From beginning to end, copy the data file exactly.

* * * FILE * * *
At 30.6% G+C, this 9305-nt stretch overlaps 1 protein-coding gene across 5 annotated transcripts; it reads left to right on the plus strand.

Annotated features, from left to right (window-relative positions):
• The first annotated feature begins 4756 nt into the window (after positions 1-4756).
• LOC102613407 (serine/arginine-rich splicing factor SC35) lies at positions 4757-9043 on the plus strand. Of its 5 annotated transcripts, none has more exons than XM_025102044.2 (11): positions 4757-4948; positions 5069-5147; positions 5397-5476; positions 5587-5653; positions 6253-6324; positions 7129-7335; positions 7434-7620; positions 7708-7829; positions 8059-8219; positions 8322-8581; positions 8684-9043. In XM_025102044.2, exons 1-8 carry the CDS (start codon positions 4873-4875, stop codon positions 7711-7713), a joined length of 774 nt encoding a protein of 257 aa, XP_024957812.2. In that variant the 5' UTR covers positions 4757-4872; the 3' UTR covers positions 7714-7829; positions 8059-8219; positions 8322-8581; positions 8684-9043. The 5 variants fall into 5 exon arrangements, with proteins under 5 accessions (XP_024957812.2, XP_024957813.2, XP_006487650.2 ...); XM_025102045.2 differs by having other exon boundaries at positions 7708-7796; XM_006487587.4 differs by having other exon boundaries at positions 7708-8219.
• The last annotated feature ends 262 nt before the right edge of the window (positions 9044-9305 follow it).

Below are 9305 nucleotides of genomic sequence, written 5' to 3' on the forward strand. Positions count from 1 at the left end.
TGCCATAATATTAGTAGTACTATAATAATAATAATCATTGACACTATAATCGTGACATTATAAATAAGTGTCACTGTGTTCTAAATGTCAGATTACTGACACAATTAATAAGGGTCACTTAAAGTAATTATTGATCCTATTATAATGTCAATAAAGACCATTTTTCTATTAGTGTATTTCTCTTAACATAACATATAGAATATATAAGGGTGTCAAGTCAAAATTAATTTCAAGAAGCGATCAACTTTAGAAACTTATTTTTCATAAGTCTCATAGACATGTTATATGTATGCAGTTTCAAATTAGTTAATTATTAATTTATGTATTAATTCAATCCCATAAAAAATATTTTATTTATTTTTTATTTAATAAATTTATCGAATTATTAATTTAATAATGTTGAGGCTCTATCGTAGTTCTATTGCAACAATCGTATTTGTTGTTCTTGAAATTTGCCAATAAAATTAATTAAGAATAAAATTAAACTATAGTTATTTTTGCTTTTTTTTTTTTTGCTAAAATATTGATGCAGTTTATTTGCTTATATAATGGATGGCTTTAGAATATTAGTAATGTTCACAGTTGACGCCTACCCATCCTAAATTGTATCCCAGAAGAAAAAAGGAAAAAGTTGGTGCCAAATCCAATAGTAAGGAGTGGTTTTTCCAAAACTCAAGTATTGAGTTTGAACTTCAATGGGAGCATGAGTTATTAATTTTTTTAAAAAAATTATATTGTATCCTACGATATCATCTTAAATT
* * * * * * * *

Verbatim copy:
At 30.6% G+C, this 9305-nt stretch overlaps 1 protein-coding gene across 5 annotated transcripts; it reads left to right on the plus strand.

Annotated features, from left to right (window-relative positions):
• The first annotated feature begins 4756 nt into the window (after positions 1-4756).
• LOC102613407 (serine/arginine-rich splicing factor SC35) lies at positions 4757-9043 on the plus strand. Of its 5 annotated transcripts, none has more exons than XM_025102044.2 (11): positions 4757-4948; positions 5069-5147; positions 5397-5476; positions 5587-5653; positions 6253-6324; positions 7129-7335; positions 7434-7620; positions 7708-7829; positions 8059-8219; positions 8322-8581; positions 8684-9043. In XM_025102044.2, exons 1-8 carry the CDS (start codon positions 4873-4875, stop codon positions 7711-7713), a joined length of 774 nt encoding a protein of 257 aa, XP_024957812.2. In that variant the 5' UTR covers positions 4757-4872; the 3' UTR covers positions 7714-7829; positions 8059-8219; positions 8322-8581; positions 8684-9043. The 5 variants fall into 5 exon arrangements, with proteins under 5 accessions (XP_024957812.2, XP_024957813.2, XP_006487650.2 ...); XM_025102045.2 differs by having other exon boundaries at positions 7708-7796; XM_006487587.4 differs by having other exon boundaries at positions 7708-8219.
• The last annotated feature ends 262 nt before the right edge of the window (positions 9044-9305 follow it).

Below are 9305 nucleotides of genomic sequence, written 5' to 3' on the forward strand. Positions count from 1 at the left end.
TGCCATAATATTAGTAGTACTATAATAATAATAATCATTGACACTATAATCGTGACATTATAAATAAGTGTCACTGTGTTCTAAATGTCAGATTACTGACACAATTAATAAGGGTCACTTAAAGTAATTATTGATCCTATTATAATGTCAATAAAGACCATTTTTCTATTAGTGTATTTCTCTTAACATAACATATAGAATATATAAGGGTGTCAAGTCAAAATTAATTTCAAGAAGCGATCAACTTTAGAAACTTATTTTTCATAAGTCTCATAGACATGTTATATGTATGCAGTTTCAAATTAGTTAATTATTAATTTATGTATTAATTCAATCCCATAAAAAATATTTTATTTATTTTTTATTTAATAAATTTATCGAATTATTAATTTAATAATGTTGAGGCTCTATCGTAGTTCTATTGCAACAATCGTATTTGTTGTTCTTGAAATTTGCCAATAAAATTAATTAAGAATAAAATTAAACTATAGTTATTTTTGCTTTTTTTTTTTTTGCTAAAATATTGATGCAGTTTATTTGCTTATATAATGGATGGCTTTAGAATATTAGTAATGTTCACAGTTGACGCCTACCCATCCTAAATTGTATCCCAGAAGAAAAAAGGAAAAAGTTGGTGCCAAATCCAATAGTAAGGAGTGGTTTTTCCAAAACTCAAGTATTGAGTTTGAACTTCAATGGGAGCATGAGTTATTAATTTTTTTAAAAAAATTATATTGTATCCTACGATATCATCTTAAATT